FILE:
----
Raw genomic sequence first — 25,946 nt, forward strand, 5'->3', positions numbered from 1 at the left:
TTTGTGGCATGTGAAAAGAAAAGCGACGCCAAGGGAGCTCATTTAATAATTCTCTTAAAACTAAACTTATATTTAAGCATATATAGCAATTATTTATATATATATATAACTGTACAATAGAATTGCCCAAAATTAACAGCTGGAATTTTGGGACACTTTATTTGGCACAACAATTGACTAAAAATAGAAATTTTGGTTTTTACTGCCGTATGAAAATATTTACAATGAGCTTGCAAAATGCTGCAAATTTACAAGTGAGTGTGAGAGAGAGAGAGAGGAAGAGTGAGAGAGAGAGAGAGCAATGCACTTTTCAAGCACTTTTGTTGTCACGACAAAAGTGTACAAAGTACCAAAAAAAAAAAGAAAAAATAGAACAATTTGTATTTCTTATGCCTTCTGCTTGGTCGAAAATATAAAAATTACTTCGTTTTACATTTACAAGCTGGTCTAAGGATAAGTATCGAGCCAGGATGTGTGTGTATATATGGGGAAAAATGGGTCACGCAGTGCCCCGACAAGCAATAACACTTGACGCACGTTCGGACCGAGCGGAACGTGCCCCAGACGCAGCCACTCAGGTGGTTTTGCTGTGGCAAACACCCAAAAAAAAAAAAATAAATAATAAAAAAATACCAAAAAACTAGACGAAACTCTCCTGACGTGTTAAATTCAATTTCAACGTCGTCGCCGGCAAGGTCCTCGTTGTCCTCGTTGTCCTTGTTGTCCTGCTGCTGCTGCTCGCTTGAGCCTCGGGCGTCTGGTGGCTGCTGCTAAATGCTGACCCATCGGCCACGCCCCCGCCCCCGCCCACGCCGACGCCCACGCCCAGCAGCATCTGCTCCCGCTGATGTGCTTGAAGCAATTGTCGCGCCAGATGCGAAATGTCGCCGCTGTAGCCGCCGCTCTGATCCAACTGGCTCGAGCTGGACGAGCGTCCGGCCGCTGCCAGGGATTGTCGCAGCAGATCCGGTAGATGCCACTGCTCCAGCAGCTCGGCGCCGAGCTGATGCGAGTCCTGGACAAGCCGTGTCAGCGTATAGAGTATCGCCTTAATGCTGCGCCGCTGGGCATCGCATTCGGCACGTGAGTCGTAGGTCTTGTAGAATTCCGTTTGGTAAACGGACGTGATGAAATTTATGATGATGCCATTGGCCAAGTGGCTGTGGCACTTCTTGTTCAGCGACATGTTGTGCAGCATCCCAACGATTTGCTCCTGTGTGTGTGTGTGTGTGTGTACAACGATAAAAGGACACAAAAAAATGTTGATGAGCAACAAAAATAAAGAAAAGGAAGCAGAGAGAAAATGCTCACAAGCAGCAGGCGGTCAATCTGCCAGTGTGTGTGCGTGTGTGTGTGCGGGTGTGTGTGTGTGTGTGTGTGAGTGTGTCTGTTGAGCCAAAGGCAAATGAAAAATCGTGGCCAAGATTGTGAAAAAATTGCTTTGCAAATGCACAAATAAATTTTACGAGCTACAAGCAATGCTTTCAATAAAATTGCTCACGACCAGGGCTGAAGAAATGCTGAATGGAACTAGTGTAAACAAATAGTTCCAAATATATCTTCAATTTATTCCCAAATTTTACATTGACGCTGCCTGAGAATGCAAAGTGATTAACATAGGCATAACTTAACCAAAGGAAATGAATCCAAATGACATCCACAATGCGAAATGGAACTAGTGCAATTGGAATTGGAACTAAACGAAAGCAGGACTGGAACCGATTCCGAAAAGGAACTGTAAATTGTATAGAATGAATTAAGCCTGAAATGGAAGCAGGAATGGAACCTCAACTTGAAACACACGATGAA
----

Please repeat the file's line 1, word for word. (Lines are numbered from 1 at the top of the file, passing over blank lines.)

Raw genomic sequence first — 25,946 nt, forward strand, 5'->3', positions numbered from 1 at the left: